So now I have a rather large sum of money to distribute as a religious obligation and no agent to do it for me.  I also have a somewhat hateful, contemptuous view of the Jewish leadership to dispel.  Like most things, it is less the bad apples themselves but the tolerance of the bad apples by the good oranges.  Much the reverse of Sodom which was destroyed not because of evil but because of the paucity of good.  But it was time to move on.  I took my annual pledge, added a little to it, and decided I would distribute one sixth of it every other month.  Included in each contribution would be a note of Jewish values explaining why I found that agency's projects an essential component of Jewish life.  My first contribution went to an organization called the Round Lake Camp.  They had taken out a small ad in the NY Times Magazine inviting Jewish campers who were felt unsuitable for the Ramahs and Galils of the Jewish world.  In a Jewish world that often regarded you as convenient or inconvenient instead of intrinsically important in one's own right, here was an agency that reached out to parents like us who found themselves rejected and isolated.  I sent them a check and a brief note.  They sent me a personal thanks penned to the IRS acknowledgement and later a video tape of their campers having a blast.  Two months later my secretary asked me to take a call from the president of the Jewish aging home.  He had received my note and appreciated the thanks that was conveyed to their staff and volunteers who get a lot more complaints than praise.  And so it went for most of the contributions and accompanying thank you notes.  Agencies big and small.  Camping, Family Service, disaster relief, education.  Since I have a local obligation before world obligations I left the Kutz Home and Family Services as annual constants, including some Biblical, Talmudic or liturgical reference as to why these projects are vital.  Later I added another constant, an organization called Footsteps that serve Haredi young people who wish to partake of other aspects of Hashem's social offerings.  These people through no fault of their own never got the education or earning skills that were made readily available to me.  They are often shunned by their own community when one of the core Judaic principles may be to accept people as you find them and help them develop in their own way.  I have been a permanent beneficiary of two Hillel Foundations that functioned by this principle.  Over the years, influenced by positive feedback from the agencies, my bimonthly donations became monthly donations scheduled on the 20th of each month just as I would pay any other periodic financial obligation.  Sometimes I was late but until this year, never had to bundle contributions to meet an IRS calendar benefit.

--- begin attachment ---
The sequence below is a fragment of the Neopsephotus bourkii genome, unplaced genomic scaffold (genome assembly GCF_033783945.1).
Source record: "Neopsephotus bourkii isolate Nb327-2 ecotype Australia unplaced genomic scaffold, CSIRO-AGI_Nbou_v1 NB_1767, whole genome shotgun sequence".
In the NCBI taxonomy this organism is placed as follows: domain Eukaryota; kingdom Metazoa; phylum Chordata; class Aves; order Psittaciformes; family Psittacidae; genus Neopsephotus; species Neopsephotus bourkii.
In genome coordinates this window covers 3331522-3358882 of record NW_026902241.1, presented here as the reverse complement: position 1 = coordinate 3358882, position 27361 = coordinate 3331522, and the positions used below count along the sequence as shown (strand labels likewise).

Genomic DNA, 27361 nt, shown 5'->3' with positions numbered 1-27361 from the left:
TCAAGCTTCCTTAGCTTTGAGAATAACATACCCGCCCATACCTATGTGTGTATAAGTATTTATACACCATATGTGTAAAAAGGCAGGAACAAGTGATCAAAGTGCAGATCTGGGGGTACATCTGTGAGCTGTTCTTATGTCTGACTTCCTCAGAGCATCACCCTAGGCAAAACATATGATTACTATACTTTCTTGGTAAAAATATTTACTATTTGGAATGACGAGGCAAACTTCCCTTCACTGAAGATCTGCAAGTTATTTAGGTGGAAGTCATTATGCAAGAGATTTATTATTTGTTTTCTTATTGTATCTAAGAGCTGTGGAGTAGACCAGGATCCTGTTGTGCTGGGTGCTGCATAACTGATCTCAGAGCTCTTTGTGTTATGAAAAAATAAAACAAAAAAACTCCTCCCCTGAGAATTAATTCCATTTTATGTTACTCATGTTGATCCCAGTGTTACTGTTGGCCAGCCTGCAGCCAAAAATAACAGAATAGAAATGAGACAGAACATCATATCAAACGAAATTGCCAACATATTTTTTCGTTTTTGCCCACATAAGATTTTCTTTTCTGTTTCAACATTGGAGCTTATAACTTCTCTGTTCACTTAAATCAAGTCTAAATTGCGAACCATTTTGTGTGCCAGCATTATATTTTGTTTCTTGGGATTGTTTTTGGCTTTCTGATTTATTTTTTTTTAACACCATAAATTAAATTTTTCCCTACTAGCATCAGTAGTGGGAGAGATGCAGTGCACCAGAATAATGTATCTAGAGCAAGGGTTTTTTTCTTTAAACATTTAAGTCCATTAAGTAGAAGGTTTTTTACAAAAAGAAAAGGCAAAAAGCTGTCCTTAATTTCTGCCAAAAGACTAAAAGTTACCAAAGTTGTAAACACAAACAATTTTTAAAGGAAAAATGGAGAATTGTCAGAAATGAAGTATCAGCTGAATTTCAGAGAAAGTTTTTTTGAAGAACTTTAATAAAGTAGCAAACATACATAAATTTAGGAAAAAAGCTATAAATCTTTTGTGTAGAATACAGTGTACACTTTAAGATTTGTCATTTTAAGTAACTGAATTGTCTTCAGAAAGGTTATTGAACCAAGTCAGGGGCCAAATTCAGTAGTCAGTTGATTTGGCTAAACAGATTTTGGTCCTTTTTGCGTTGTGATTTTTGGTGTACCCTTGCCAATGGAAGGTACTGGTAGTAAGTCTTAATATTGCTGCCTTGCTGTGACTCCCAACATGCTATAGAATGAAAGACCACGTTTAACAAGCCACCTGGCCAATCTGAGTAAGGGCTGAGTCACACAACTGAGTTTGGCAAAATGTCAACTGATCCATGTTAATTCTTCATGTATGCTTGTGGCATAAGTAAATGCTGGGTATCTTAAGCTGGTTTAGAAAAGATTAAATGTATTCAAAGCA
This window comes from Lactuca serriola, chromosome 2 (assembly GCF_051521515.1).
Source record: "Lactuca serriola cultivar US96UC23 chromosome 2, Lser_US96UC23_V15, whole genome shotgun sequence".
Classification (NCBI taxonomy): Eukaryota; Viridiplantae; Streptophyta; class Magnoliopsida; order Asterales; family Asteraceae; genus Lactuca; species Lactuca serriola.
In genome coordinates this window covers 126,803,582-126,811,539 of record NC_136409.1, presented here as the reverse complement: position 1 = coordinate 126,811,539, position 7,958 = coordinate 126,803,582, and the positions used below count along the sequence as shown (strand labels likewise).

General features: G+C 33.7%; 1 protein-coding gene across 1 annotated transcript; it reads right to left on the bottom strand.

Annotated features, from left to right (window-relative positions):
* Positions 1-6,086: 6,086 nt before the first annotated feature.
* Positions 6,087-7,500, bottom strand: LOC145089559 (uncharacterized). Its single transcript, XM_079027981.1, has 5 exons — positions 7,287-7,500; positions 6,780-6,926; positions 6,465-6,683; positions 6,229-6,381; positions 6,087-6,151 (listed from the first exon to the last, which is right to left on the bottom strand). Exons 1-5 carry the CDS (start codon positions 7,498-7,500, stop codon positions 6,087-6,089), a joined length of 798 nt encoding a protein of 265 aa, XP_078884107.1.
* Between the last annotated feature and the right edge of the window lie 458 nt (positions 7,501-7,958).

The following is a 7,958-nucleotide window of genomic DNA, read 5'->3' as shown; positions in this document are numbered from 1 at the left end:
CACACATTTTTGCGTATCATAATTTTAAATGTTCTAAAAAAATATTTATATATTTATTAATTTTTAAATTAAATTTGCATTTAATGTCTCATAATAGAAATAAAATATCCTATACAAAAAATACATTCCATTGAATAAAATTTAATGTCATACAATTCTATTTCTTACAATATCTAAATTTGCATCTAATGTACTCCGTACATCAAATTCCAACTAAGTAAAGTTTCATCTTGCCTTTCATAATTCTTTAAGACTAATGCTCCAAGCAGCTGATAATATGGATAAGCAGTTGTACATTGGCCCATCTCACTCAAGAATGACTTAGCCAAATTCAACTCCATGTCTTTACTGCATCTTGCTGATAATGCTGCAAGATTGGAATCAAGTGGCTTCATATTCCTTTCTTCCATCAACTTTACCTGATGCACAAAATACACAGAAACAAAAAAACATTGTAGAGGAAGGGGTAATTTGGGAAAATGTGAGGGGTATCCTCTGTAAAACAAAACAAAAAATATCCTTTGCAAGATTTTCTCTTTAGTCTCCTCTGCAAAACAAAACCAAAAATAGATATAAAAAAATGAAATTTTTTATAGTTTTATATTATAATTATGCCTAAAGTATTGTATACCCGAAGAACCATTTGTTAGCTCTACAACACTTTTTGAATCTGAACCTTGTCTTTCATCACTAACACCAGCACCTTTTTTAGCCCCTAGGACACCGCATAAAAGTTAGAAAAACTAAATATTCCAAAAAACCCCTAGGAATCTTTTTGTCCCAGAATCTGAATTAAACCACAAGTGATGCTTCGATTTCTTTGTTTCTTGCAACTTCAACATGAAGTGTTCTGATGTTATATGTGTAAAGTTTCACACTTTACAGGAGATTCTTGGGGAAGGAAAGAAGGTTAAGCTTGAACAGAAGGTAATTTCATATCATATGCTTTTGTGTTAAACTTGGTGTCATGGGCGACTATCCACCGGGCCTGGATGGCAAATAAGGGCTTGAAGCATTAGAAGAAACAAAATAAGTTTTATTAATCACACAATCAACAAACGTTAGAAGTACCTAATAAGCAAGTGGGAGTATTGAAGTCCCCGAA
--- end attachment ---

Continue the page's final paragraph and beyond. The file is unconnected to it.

Since only three annual donations recur, this project over eighteen years has taken me to every imaginable activity that Jews do for each other and for the world.  Money is gathered to alleviate disasters.  There is an agency called American Jewish World Service that sends emissaries, my daughter among them, to volunteer for basic living development in poverty areas of Africa, Asia and Latin America.  Israeli professors get Nobel Prizes for lifetime efforts.  The Universities that sponsor their work depend on Friends of Technion, Weizmann Institute et. al.  For the Israel Defense Forces to have a form of  USO, they also depend on American Friends.  We have Hillel Foundations and Chabad that allow people not yet absorbed into our culture to enter.  We have a history, a collective memory, that endures through its museums.  And we have members of our community, too bothersome for those who are destined to "make it" and therefore left extrinsic to it, who are served by people of special sensitivity who advocate on their behalf.   There is an extraordinary organization known now as JACS which serves the chemically dependent.  It was intended to be a synagogue branch of Alcoholics Anonymous but rejected by several congregations whose officers and clergy did not want shikkers in their building.  It's prime motivator, Rabbi Twerski, a chasid with a medical degree who is one of the world's pioneers of addiction therapy, has a series of books on self-help and non-medical Jewish thought published primarily by an organization called Artscroll, whose parent organization, the Mesorah Heritage Foundation, frequently gets one of my contributions for translating primary sacred sources so that English speakers can read them.  And there is even a place for some benevolent Tochacha.  From time to time I send a check directly to the Jewish Federations of North America with a brief note of why it goes there rather than to the local agency and a recommendation that they use the resentment that the machers often produce to provide other suitable outlets that keep the victims engaged after they vote with their checkbooks and feet.  There is no end to the good that can be found if you seek it out nor any way that the brief notes of thanks that each receives from me adequately compensates their efforts.  It does compensate me in a very large fashion.  My approach to what Judaism stands for has never been the same.